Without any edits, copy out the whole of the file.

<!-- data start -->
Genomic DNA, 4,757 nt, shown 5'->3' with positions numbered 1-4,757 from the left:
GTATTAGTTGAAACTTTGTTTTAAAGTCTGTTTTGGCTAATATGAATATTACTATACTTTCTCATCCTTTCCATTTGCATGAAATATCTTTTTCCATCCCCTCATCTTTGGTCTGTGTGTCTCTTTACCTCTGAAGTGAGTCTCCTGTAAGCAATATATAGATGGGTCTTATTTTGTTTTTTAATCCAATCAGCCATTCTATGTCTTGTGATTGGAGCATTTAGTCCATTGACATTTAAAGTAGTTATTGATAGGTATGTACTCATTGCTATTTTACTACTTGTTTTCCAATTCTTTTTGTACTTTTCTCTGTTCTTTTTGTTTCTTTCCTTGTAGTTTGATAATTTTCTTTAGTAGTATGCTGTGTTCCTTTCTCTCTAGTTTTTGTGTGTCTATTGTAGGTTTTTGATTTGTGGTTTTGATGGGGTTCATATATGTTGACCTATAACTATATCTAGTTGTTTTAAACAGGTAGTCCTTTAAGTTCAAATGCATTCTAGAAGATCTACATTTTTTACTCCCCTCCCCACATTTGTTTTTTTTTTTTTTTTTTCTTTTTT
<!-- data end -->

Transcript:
Genomic DNA, 4,757 nt, shown 5'->3' with positions numbered 1-4,757 from the left:
GTATTAGTTGAAACTTTGTTTTAAAGTCTGTTTTGGCTAATATGAATATTACTATACTTTCTCATCCTTTCCATTTGCATGAAATATCTTTTTCCATCCCCTCATCTTTGGTCTGTGTGTCTCTTTACCTCTGAAGTGAGTCTCCTGTAAGCAATATATAGATGGGTCTTATTTTGTTTTTTAATCCAATCAGCCATTCTATGTCTTGTGATTGGAGCATTTAGTCCATTGACATTTAAAGTAGTTATTGATAGGTATGTACTCATTGCTATTTTACTACTTGTTTTCCAATTCTTTTTGTACTTTTCTCTGTTCTTTTTGTTTCTTTCCTTGTAGTTTGATAATTTTCTTTAGTAGTATGCTGTGTTCCTTTCTCTCTAGTTTTTGTGTGTCTATTGTAGGTTTTTGATTTGTGGTTTTGATGGGGTTCATATATGTTGACCTATAACTATATCTAGTTGTTTTAAACAGGTAGTCCTTTAAGTTCAAATGCATTCTAGAAGATCTACATTTTTTACTCCCCTCCCCACATTTGTTTTTTTTTTTTTTTTTTCTTTTTT